By David Steen, GSTC Research Ecologist
The waters off Jekyll Island will soon be full of giant marine reptiles. We expect the Loggerhead Sea Turtles in our region to begin crawling onto our beaches in May to lay their nests, something they can do up to eight or nine times in a season. These animals have lived for decades, are protected by the Endangered Species Act, and are some of the biggest and most charismatic animals in the world. You might think that there is little left to learn about them but what do we really know? Most sea turtles probably live their lives without ever bumping into a human being, although with a little luck maybe you’ll see one poking its head out of the water to breathe while you’re boating or fishing around the Golden Isles. If you’re strolling along the right stretch of beach during a summer night, you just might cross paths with a sea turtle; after they hatch, it’s the only time in their lives they will be on land. These moments on the beach with a sea turtle are just a brief blip in time for these long-lived creatures, but they represent our best chance to collect data that allows us to learn more about their biology, their health, and their conservation.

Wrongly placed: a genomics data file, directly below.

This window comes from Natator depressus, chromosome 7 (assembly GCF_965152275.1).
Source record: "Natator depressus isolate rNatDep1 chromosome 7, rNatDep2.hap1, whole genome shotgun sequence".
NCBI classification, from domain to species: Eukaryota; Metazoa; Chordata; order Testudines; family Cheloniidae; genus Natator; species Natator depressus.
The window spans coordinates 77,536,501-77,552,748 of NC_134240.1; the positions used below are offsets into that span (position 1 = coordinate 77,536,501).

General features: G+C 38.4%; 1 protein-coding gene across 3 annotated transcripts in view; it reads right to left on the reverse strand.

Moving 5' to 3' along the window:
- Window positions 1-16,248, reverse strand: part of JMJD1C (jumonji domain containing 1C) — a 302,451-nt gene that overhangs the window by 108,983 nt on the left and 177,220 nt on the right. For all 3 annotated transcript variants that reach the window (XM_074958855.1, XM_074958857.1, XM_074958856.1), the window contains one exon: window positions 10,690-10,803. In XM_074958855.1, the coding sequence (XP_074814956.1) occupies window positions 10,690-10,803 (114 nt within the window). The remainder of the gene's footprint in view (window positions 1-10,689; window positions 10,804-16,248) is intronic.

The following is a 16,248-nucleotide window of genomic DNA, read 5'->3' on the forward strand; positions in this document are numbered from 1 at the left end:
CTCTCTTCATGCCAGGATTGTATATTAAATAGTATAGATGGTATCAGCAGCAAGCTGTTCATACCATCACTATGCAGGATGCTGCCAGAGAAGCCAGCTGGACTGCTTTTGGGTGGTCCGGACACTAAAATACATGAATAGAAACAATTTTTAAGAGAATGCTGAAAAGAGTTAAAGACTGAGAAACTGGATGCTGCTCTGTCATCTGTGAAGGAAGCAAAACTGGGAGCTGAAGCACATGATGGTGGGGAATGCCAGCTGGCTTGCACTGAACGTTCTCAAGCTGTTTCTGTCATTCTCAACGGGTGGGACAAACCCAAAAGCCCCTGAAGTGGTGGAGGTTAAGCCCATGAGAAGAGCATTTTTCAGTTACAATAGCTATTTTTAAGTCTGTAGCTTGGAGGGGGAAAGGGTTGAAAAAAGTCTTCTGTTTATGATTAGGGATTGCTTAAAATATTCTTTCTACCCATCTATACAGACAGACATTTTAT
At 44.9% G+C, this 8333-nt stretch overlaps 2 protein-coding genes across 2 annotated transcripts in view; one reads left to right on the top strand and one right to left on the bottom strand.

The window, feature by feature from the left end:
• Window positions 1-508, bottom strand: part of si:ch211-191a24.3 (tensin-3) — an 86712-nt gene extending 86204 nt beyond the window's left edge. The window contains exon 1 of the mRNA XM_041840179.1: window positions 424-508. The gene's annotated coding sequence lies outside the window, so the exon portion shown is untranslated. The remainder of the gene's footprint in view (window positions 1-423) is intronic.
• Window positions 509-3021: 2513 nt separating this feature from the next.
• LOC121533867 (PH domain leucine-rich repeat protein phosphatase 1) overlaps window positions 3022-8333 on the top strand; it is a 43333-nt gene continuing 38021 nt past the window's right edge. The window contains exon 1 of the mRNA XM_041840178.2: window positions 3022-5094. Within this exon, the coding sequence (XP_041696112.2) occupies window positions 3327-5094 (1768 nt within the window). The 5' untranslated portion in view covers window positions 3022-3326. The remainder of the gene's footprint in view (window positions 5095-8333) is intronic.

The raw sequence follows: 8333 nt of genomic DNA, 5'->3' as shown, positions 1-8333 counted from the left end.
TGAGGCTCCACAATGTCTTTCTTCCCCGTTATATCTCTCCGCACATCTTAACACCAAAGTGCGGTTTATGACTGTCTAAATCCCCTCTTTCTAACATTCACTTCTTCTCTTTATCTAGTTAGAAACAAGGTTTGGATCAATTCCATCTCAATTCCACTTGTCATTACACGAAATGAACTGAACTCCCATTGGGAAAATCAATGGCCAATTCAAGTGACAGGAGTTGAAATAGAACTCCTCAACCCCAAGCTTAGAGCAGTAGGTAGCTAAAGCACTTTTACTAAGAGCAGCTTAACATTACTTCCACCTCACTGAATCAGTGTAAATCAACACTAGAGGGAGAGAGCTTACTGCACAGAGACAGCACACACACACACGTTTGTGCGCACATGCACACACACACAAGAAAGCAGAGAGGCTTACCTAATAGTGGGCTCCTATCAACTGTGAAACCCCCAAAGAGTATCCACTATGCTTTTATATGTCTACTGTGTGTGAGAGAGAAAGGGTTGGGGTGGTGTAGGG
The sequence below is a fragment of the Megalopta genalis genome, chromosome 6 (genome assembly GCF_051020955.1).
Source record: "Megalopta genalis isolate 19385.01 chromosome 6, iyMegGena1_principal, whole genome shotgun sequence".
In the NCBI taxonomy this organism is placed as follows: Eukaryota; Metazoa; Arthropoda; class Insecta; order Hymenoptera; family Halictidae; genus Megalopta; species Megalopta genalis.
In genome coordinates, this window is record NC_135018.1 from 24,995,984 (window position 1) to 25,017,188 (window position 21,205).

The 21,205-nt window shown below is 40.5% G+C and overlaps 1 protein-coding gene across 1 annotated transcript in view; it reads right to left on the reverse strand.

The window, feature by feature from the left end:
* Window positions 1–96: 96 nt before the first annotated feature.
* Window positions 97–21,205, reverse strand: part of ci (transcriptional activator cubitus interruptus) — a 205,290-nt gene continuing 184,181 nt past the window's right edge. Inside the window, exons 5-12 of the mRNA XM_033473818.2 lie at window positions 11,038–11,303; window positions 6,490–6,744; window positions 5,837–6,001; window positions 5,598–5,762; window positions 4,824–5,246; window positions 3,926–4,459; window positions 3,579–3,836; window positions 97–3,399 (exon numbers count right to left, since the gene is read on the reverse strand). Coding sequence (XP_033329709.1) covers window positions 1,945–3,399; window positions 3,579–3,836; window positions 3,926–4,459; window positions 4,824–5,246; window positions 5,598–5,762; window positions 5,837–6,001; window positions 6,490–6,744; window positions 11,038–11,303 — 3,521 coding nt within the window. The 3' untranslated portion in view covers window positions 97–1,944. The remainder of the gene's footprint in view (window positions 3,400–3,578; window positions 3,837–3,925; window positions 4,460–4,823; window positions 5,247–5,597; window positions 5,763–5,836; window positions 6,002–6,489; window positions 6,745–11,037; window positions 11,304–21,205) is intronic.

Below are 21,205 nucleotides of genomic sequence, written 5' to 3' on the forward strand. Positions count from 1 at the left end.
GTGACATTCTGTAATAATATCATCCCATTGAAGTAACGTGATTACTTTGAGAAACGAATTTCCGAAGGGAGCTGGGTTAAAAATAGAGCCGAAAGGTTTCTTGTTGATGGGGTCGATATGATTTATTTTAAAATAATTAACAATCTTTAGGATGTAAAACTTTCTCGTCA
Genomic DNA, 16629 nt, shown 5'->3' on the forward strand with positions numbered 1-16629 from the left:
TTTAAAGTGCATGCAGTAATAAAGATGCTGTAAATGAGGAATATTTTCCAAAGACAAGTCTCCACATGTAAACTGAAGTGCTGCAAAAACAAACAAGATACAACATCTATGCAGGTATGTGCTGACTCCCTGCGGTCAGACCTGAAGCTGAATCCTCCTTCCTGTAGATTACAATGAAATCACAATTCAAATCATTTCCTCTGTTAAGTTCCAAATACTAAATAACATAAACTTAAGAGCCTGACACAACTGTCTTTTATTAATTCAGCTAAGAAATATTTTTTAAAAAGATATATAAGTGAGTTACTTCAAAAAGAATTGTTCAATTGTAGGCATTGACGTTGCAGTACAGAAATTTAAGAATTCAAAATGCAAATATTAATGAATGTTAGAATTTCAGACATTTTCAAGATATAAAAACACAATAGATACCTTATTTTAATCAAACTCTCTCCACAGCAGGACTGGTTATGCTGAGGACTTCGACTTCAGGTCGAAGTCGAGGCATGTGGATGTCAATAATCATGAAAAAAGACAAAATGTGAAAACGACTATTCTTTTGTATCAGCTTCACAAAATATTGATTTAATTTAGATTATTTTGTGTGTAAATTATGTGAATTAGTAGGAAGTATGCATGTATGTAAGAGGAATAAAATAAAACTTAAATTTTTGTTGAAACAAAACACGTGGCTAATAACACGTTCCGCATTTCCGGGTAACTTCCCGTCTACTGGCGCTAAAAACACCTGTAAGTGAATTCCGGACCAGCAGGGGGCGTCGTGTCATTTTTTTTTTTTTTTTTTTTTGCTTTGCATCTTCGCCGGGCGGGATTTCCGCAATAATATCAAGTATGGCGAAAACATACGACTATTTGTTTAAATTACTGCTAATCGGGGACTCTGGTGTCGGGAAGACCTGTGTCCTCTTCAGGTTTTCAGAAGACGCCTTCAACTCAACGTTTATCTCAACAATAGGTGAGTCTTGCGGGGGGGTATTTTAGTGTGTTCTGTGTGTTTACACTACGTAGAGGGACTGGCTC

Studying the Loggerhead Sea Turtles that nest on Jekyll Island is the responsibility of the Research Department of the Georgia Sea Turtle Center and each spring we are proud to extend this project, one of the longest-term studies of its kind, by another year. With many miles of beach and only about 120 nests each year, we have to cover a lot of ground to maximize our chances of finding a turtle before it finishes nesting and disappears into the sea. And that is where our beach utility-terrain-vehicles (UTV) come in; our UTVs allow us to safely and efficiently patrol thousands of miles of beach each year and generate the information we need to help conserve sea turtles. This year we will be taking blood samples to assess levels of endocrine disruptors, examining carapaces for evidence of injuries from boats and fishing gear, and taking skin biopsies that allow our collaborators to identify turtles by their DNA. There are only a couple programs north of Florida that work with adult Loggerhead Sea Turtles and that is because it is demanding work that requires significant support. What makes us unique, and what affords us the opportunity to continue this program, is the generous support of The Jekyll Island Foundation. Come on out with us!